As a rule, shortsightedness appears only feebly developed in children, and with proper attention could be stayed, often removed. The most dangerous time for such eyes are the years between eight and fifteen. The visual organ is then in a state of change and growth, and very susceptible to outer influences, the effects of which become easily settled and permanent. When the children look persistently at near and small objects, an undue pressure on the eye is produced by the accommodation muscle, as well as by the accumulation of blood, caused by the stooping position, thus gradually expanding the visual axis. The young scholar not only remains shortsighted, but the defects increase in proportion to the admittance of injurious influences. The sedentary occupations of learned men, or watchmakers, engravers, and others furnish us with a striking example how easily the power of sight for distant objects may be impaired. Shortsighted eyes should not only be guarded against over-straining, especially against evening work, but proper counter-influences against the prime causes should be instituted. In the same degree as excessive working on near objects may gradually produce an expansion of the eyeball from the front to the back, in the same degree could this be prevented by practising the sight upon distant objects, by much outdoor exercise (also school-gymnastics) and carefully guarding against that which is obnoxious to a normal development of the organ. And in sinning against this normally natural development, the schools in particular may be accused. Excessive reading predominates over oral teaching in too great a measure. I do not mean so much in the rural schools or lower public schools, but in the universities and colleges, where a vast amount of mental work must be accomplished in order to enter with honorary degrees into professional life. If extensive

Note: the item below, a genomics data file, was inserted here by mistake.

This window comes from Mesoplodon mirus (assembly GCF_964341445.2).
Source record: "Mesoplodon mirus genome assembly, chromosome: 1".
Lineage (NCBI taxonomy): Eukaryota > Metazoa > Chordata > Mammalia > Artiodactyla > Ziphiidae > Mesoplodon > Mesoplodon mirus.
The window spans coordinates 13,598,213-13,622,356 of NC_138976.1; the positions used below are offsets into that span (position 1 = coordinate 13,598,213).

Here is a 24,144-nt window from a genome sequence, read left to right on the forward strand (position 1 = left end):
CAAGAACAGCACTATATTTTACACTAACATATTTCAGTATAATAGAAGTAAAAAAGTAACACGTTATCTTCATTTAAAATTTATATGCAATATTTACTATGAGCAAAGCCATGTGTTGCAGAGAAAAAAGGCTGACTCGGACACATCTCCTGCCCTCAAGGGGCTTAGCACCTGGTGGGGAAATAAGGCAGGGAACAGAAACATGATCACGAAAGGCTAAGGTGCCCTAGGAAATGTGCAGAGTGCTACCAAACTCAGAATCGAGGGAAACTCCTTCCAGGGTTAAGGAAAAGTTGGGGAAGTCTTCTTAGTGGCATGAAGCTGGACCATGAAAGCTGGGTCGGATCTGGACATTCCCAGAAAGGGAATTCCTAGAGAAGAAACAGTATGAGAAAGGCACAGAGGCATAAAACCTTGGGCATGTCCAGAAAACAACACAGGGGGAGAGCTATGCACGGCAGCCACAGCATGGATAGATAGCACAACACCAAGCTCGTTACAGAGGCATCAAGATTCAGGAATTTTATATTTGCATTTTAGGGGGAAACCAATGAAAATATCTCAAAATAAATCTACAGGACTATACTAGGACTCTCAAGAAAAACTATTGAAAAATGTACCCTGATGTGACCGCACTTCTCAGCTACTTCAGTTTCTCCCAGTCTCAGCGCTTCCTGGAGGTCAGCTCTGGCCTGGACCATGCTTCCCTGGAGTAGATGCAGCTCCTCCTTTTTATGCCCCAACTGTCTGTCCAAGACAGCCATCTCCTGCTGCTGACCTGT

learning is identical with advanced culture, then, indeed, knowledge is a dangerous present of civilization as regards the sight. And if knowledge is transmitted to our brains by means of our eyesight in badly-lighted and badly-ventilated rooms through small and indistinct print, and by sacrificing proper rest and sleep, then shortsightedness will make its appearance in a more aggravated form, and more quickly, than under proper hygienic conditions.
In order to stem the tide of short sight, Prof. Cohn, in Breslau, makes the following demands to the schools throughout the civilized world—demands to which I fully consent:—
For the protection of eye and sight of school-children it is necessary—
To have a pause of fifteen minutes after every lesson of three-quarters of an hour.